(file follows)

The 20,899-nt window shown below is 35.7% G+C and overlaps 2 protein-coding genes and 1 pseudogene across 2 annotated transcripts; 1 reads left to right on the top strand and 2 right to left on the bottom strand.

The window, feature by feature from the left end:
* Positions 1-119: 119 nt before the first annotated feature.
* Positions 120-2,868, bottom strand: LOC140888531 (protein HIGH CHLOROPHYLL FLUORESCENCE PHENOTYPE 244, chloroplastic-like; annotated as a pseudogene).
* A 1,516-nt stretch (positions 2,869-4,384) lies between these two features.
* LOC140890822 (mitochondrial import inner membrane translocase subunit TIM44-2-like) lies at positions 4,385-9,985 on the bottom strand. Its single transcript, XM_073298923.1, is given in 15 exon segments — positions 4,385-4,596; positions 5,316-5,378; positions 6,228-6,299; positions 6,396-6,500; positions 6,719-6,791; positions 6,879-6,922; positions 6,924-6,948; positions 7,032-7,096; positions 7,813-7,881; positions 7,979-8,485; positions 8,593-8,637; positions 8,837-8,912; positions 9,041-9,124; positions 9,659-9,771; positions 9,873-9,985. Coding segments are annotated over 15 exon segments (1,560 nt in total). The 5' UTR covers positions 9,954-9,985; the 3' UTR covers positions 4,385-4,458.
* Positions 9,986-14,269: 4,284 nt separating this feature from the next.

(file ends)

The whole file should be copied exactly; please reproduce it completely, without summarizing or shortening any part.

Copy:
The 20,899-nt window shown below is 35.7% G+C and overlaps 2 protein-coding genes and 1 pseudogene across 2 annotated transcripts; 1 reads left to right on the top strand and 2 right to left on the bottom strand.

The window, feature by feature from the left end:
* Positions 1-119: 119 nt before the first annotated feature.
* Positions 120-2,868, bottom strand: LOC140888531 (protein HIGH CHLOROPHYLL FLUORESCENCE PHENOTYPE 244, chloroplastic-like; annotated as a pseudogene).
* A 1,516-nt stretch (positions 2,869-4,384) lies between these two features.
* LOC140890822 (mitochondrial import inner membrane translocase subunit TIM44-2-like) lies at positions 4,385-9,985 on the bottom strand. Its single transcript, XM_073298923.1, is given in 15 exon segments — positions 4,385-4,596; positions 5,316-5,378; positions 6,228-6,299; positions 6,396-6,500; positions 6,719-6,791; positions 6,879-6,922; positions 6,924-6,948; positions 7,032-7,096; positions 7,813-7,881; positions 7,979-8,485; positions 8,593-8,637; positions 8,837-8,912; positions 9,041-9,124; positions 9,659-9,771; positions 9,873-9,985. Coding segments are annotated over 15 exon segments (1,560 nt in total). The 5' UTR covers positions 9,954-9,985; the 3' UTR covers positions 4,385-4,458.
* Positions 9,986-14,269: 4,284 nt separating this feature from the next.